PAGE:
Wednesday, May 23, 2007


I've been thinking more about Bishop Skylstad's little funding request in the light of the discussion that has taken place in Dom's blog. Some questions seem to need answers.

1. The lawsuits have redefined "separation of Church and state", yet I'm not sure they have defined who "Church" is for legal purposes. So...Is "Church", according to the courts, the hierarchy and the material assets of the particular diocese being sued; or do the courts see "Church" as extending to the laity?

2. Will material contribution to the Good Samaritan Guilt Trip (GSGT) open up the possibility of a future court considering the personal assets of the laity to be available for raiding by a future victim with dollar signs in his eyes?

3. Or is the GSGT legally a charitable fund?

It was proposed at one point to consider the laity's personal assets to be available for raiding. That notion was rejected by the court. Could contributions to the GSGT redefine the laity's personal assets for purposes of sexual abuse lawsuits? In other words, now that separation of Church and state has been bridged, is the "Church" a corporation or a partnership under the law? If the latter, where does one sign the non-participation document for legal purposes?

If the GSGT is a charitable fund, moral rules about contributions to charity would apply. Thus, for instance, just as we would not contribute to Planned Parenthood because of the uses to which our dollars would be put, we cannot contribute to the GSGT because we do not know anything about the "victims" who would be "helped" by this fund. We cannot contribute to moral degeneration with our charitable dollars.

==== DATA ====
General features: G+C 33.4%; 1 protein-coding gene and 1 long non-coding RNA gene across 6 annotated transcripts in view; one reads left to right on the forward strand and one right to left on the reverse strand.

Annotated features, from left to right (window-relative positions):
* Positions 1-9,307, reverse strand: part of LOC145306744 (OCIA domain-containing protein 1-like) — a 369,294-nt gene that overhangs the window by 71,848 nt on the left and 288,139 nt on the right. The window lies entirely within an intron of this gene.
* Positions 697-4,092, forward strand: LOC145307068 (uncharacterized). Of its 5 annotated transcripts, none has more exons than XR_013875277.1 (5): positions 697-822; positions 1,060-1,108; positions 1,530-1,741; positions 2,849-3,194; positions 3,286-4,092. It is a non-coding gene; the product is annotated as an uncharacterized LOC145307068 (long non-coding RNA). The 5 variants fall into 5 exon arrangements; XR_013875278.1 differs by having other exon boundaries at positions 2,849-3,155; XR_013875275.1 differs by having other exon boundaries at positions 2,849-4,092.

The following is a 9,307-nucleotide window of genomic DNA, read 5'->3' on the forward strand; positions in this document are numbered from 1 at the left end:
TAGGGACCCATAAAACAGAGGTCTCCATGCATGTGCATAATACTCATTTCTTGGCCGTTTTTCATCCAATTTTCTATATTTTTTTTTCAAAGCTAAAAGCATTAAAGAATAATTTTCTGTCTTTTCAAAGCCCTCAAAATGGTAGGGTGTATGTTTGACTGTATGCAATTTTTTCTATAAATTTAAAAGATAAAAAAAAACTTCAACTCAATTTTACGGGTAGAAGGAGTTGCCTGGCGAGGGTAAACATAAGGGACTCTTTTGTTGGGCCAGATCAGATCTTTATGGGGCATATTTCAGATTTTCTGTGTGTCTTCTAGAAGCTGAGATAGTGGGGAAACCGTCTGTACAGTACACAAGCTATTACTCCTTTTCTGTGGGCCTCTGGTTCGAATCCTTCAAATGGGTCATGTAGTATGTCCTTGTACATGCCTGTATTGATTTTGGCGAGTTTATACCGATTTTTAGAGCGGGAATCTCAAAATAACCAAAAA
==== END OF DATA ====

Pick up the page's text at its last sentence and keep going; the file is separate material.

The practice of the courts of allowing the "victims" to remain anonymous and their lifestyle to remain hidden has perpetuated an unfair advantage to the "victims". We have been given a picture of a child or adolescent "victim" in every case. Yet today the "victim" is not a child or an adolescent, and may in fact be an adult aggressor who is using the courts to exact revenge.

We hear rumors that the victims' lives are a shambles. Is it reasonable to assume that a person who is hooked on drugs or practicing a homosexual lifestyle, for instance, and who may be extremely angry at the Church, would not take legal advantage of the goodwill of Catholics who pony up?

On the other hand, if the laity is going to assume the legal liability of the judgment against the Church by contributing to this fund, aren't they in essence saying "Sure, come attach my family's house and my family's bank account, since "we are Church"?

Our Lady of Fatima, pray for us!

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